U.S. Supreme Court
Pagel v. Pagel, 291 U.S. 473 (1934)
Pagel v. Pagel
Argued February 16, 1934
Decided March 5, 1934
291 U.S. 473
CERTIORARI TO THE SUPREME COURT OF MINNESOTA
War risk insurance money paid to the estate of the insured soldier is subject to the claims of his creditors. P. 291 U. S. 476.
18 Minn. 383, 249 N.W. 417, affirmed.
Certiorari, 290 U.S. 620, to review the affirmance of a judgment of a district court of Minnesota entered on appeal from a probate court. This is a continuation of the litigation reported sub nom. Pagel v. MacLean, 283 U. S. 266.
MR. JUSTICE BUTLER delivered the opinion of the Court.
This case presents the question whether war risk insurance money paid to the estate of an insured soldier is exempt from the claims of his creditors. Title 38, U.S.Code, contains the applicable statutes. They are: Section 454: "The . . . insurance . . . shall not be subject to the claims of creditors of any person to whom an award is made;" § 511:
"In order to give to every commissioned officer and enlisted man . . . protection for themselves and their dependents, the United States . . . shall grant . . . life insurance . . . payable only to a spouse, child, grandchild, parent, brother, sister, uncle, aunt, nephew, niece, brother-in-law or sister-in-law, or to any or all of them;"
". . . If the designated beneficiary . . . survives the insured and dies prior to receiving all of the two hundred and forty installments or all such as are payable and applicable, there shall be paid to the
estate of the insured the present value of the monthly installments thereafter payable."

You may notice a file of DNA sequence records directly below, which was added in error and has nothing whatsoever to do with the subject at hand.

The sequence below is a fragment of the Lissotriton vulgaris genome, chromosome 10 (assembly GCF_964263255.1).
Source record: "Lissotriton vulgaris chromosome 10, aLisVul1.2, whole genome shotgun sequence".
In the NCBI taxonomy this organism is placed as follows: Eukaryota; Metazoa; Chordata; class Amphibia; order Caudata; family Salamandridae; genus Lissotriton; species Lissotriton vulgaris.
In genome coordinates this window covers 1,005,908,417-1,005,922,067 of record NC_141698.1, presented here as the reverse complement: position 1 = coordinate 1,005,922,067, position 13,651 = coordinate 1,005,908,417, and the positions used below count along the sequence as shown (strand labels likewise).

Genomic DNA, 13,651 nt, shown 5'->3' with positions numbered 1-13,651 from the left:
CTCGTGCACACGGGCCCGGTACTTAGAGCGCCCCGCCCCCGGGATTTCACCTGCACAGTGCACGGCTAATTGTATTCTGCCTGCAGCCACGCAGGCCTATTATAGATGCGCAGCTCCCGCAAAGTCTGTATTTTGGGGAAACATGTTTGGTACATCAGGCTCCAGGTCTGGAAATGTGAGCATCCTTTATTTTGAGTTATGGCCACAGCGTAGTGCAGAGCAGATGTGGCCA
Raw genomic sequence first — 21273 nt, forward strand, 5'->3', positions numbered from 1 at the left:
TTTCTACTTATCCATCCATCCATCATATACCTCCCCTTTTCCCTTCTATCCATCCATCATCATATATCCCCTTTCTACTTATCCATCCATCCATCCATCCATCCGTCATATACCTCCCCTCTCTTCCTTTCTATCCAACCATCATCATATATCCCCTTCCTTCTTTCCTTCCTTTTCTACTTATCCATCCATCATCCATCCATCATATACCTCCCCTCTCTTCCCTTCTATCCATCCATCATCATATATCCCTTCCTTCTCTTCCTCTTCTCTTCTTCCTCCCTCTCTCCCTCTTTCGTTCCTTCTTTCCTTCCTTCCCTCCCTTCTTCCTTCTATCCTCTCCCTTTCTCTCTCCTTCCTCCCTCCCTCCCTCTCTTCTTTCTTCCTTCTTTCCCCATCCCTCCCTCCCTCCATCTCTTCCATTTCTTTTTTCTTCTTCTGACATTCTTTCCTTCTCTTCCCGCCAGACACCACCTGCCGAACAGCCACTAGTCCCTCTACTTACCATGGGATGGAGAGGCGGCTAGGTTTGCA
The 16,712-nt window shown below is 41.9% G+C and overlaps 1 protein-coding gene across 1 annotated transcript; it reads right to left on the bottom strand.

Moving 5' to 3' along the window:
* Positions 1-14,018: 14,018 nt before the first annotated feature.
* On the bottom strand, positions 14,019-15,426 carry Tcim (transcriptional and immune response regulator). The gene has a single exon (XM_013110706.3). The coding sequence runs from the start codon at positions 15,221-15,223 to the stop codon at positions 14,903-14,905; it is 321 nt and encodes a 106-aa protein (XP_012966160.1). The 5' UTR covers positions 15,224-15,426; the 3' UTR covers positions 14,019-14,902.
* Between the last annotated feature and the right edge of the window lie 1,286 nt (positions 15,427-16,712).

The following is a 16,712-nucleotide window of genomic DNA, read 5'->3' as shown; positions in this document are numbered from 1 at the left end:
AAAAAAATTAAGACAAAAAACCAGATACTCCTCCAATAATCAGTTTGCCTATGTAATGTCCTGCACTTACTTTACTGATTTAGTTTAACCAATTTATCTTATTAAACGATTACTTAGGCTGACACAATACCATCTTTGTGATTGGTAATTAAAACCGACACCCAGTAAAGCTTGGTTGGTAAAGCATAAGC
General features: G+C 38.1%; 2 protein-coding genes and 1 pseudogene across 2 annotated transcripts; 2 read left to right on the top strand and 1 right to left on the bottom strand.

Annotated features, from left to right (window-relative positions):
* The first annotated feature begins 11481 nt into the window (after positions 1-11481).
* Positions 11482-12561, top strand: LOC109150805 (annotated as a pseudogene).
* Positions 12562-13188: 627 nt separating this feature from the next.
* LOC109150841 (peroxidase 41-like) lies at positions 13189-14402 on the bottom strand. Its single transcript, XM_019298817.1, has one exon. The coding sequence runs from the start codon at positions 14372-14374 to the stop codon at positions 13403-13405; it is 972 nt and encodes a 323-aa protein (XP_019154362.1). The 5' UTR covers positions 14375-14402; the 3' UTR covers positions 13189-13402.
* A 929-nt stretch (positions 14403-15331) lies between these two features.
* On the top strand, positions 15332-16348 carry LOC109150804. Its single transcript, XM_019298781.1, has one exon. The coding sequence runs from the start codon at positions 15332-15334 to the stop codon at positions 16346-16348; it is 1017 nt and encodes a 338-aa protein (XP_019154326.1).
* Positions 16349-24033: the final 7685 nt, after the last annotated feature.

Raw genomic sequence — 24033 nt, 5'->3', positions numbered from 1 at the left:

Jacob E. Hallbom, the insured soldier, obtained a $10,000 policy, and designated as beneficiary his father, Peter J. Hallbom. He died intestate October 20, 1925, leaving no spouse or child. He was survived by his father and others within the permitted class of beneficiaries. Thereupon, until the death of the father, February 22, 1928, the Bureau paid him the monthly installments according to the terms of the policy. He was survived by his wife, a son, a widow and child of a deceased son (who died after the death of the insured), daughters, and children of a deceased daughter. They were mother, brother, sisters, sister-in-law, nephews, and nieces of the insured.
The Bureau paid Pagel, administrator of the estate of the insured, $9,116, being the value of the installments payable after the death of the designated beneficiary. The other assets in his hands were not sufficient to pay expenses of administration or the claims of creditors, which amounted to about $3,800. The probate court directed payment of such claims. The mother, Selma Hallbom, claiming under the War Risk Insurance Act to be entitled to the entire sum as beneficiary, appealed to the district court, which reversed the order of the probate court. The state supreme court affirmed. Hallbom's Estate, 179 Minn. 402, 229 N.W. 344. It held the money not subject to claims of creditors, that, upon the death of the designated beneficiary, the value of the unpaid installments became payable to the estate of the insured for distribution to such persons then living and within the permitted class of beneficiaries, § 511, as would be entitled to the personal property of the insured under Minnesota intestacy laws, and that such persons were entitled as beneficiaries, and not as heirs. chanroblesvirtualawlibrary